Watering- Best done around 6 in the morning, and the recommended amount of water is 1 inch. If the watering is done in the afternoon/evening, the grass doesn’t have enough time to dry before the night falls, which can lead to moss and mold problems. We have a sprinkler attached to a hose and a timer (nothing fancy, but it works for us), and our sprinkler is working for ~45 min. Since size of the lawns varies as well as the water pressure, your watering time might be different. The best way to test that is to put an empty tuna can, or any other small container while the sprinkler is working, and test how long will it take to fill up to 1 in.
Fertilizer is applied 3 times a year. First application is due at the beginning of March, second in midsummer, and the last one in fall. Make sure to follow the application instruction on fertilizer bag to prevent lawn burns.
Weeds- I use pull out method, and for the most stubborn ones undiluted vinegar, just be careful if you try vinegar and apply it only to a weed, otherwise it can destroy grass too. My husband also does thatch removal every couple of years in spring. Thatch is a layer of living and dead organic matter that occurs between the green matter and the soil surface. Excessive thatch (over ½ inch thick) creates a favorable environment for pests and disease, an unfavorable growing environment for grass roots, and can interfere with some lawn care practices. (from Lawn talk- managing thatch in home lawns). Lawns with dense grass are less likely to have weeds.
Mowing- done once a week to a 2 inch height.
The safest option is to go with native species. They are most likely to thrive and require less maintenance. Perennials are better option cost wise, as they return year after year, but annuals are usually more colorful. I must add that I didn’t have good experience with marigolds, crocus and moss rose (pictured)- bunnies love to munch on those. This year I’ll try them in hanging plant pots 🙂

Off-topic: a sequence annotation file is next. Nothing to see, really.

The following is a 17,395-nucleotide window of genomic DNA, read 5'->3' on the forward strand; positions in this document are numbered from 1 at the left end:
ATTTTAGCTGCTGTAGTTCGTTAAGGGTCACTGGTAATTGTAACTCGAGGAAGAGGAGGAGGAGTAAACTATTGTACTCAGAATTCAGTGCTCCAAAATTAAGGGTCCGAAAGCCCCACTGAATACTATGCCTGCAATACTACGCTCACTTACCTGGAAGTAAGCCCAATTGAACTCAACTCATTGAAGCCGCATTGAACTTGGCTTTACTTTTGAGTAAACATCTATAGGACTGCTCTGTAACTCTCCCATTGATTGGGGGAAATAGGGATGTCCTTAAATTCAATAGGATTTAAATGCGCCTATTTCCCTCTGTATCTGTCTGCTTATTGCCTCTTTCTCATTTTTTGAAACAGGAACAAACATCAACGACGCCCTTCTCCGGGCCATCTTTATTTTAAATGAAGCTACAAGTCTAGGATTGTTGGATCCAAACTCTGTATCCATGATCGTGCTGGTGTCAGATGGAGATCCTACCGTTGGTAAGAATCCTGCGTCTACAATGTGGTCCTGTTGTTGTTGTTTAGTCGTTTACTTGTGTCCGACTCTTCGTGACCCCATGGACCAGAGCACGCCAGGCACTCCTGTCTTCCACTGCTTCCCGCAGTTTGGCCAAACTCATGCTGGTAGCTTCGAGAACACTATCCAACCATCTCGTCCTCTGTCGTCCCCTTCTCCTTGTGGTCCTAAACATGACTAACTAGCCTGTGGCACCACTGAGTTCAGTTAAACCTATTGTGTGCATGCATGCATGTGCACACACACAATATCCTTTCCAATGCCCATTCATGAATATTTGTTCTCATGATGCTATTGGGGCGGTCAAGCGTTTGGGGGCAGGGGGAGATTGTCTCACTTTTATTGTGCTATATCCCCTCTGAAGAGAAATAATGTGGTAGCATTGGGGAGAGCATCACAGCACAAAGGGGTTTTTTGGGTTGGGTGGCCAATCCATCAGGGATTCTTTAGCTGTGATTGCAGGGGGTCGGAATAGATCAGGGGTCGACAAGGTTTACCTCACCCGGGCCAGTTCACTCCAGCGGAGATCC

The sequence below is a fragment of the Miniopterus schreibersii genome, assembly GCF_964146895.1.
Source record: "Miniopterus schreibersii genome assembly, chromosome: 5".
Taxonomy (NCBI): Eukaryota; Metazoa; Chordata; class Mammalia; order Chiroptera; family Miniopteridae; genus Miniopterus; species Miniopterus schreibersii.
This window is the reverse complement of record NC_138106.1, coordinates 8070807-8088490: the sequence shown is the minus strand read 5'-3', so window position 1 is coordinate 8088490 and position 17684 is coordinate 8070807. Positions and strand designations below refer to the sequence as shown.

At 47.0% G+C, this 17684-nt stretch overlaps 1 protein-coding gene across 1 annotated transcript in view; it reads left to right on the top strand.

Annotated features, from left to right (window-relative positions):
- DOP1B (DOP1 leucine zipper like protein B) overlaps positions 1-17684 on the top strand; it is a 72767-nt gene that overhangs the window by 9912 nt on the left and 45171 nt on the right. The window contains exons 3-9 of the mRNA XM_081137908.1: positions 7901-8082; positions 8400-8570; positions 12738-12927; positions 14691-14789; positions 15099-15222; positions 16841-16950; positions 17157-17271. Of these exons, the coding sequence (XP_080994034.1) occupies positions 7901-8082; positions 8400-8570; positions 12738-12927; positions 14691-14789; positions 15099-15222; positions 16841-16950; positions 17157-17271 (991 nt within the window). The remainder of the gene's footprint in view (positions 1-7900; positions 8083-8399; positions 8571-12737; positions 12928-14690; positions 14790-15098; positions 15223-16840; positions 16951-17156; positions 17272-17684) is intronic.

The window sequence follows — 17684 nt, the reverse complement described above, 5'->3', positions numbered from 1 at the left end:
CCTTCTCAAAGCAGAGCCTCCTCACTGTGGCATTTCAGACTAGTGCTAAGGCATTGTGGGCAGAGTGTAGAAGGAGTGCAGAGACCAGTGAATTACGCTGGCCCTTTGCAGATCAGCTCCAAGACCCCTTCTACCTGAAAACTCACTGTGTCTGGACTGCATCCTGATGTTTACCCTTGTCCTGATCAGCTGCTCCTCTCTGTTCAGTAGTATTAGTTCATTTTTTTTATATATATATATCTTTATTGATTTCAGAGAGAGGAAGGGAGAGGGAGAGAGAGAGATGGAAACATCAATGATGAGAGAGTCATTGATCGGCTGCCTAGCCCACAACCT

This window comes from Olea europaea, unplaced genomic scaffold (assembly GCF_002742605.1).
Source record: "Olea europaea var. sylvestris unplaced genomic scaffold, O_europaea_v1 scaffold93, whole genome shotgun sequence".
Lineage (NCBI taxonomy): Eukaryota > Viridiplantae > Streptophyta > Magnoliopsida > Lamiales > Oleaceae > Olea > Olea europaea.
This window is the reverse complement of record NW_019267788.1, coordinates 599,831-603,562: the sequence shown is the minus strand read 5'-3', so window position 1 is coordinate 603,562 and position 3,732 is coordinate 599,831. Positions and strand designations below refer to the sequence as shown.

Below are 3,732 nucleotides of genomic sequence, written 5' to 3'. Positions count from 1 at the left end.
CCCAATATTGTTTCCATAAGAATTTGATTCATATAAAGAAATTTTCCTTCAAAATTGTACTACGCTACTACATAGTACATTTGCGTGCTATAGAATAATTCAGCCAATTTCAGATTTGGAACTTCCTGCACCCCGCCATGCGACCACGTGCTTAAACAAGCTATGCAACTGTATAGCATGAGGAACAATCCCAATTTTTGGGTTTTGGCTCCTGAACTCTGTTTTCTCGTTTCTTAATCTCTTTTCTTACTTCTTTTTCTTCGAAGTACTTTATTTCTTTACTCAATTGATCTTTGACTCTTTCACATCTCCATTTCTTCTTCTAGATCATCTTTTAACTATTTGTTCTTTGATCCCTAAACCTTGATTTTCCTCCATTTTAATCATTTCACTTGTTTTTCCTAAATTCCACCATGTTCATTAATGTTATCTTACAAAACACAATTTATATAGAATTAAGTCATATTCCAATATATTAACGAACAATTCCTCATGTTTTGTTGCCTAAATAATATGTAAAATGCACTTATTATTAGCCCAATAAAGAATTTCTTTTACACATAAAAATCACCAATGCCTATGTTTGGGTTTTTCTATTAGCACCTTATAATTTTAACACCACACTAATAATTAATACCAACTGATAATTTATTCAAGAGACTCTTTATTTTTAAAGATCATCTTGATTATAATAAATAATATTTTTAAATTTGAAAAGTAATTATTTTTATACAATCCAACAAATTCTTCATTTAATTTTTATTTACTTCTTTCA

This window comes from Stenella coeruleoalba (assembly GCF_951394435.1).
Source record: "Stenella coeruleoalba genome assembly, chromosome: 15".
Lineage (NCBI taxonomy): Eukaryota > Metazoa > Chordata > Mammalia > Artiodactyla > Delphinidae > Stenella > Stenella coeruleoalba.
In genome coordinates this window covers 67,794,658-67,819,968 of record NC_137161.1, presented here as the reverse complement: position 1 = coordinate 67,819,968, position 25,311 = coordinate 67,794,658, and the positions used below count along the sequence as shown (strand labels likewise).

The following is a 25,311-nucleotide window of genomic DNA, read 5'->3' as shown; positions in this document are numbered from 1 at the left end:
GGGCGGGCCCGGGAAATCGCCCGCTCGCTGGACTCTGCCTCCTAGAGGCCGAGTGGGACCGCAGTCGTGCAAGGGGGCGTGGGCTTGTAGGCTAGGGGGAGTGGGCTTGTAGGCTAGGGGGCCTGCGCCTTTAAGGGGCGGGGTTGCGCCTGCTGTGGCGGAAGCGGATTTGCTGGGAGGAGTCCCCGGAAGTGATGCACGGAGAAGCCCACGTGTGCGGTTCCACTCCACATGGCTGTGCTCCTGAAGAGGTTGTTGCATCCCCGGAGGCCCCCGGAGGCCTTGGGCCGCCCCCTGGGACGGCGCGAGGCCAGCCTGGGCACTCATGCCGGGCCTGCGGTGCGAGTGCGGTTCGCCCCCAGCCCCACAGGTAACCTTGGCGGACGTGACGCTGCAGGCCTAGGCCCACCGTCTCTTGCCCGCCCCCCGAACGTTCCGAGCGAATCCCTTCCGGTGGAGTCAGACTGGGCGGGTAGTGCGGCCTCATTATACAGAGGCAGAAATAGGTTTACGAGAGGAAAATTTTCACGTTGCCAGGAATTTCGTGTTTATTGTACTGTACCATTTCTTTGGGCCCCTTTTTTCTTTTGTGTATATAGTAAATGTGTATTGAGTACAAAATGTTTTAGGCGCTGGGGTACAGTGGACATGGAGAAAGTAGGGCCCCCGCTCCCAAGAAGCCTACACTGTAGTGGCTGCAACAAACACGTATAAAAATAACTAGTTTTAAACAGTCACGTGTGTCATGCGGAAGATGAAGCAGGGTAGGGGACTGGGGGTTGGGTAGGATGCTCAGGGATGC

If you’re unsure of what plants are suitable for your space, or how much care they’re requiring, the staff at the nurseries can be very helpful with that. There are lot of garden centers and nurseries around Eastside, but I’ll give you the list of my favorites. Now, I’m not saying they’re the best ones, (but they’re definitely among them), and I’m not receiving any compensation for mentioning them in my post, It’s just where I go for my gardening supplies.
- Home Depot– one stop shop for gardening. They have wonderful selection of annuals and perennials, as well as trees and shrubs. You can also get gardening tools, soil, mulch, fertilizers, decoration etc.
- Fred Meyer– Good selection of flowering annuals and perennials, vegetables and some smaller shrubs. Great selection of bulbs and seed packets.
- Grey barn nursery– my favorite. Staff is amazing and very helpful, and they have lot of plants to choose from.
- Rock Mountain Products– Best selection of aquatic plants, bamboo and ornamental grass. Even if that’s not the style for your yard, it’s worth checking out, they have a wonderful garden.
If you need some ideas before going shopping, here are some helpful links where you can search for different types of plants:
- Low maintenance perennials
- Power perennials
- Best flowers for full sun
- Shade loving plants
- Best flowering shade plants
- Ground covering plants
- Best climbing plants
- Tropical plants for Zone 8b
- Best fragrant flowers
- Plants that attract hummingbirds
- Plants that attract butterflies
- Mosquito repelling plants
- Deer resistant plants
When you finish your project(s) it’s time to enjoy the fruits of your hard work. Invite friends and family over for cocktails, barbecue, play time, or curl up with a book in your gorgeous outdoor space. You deserved it!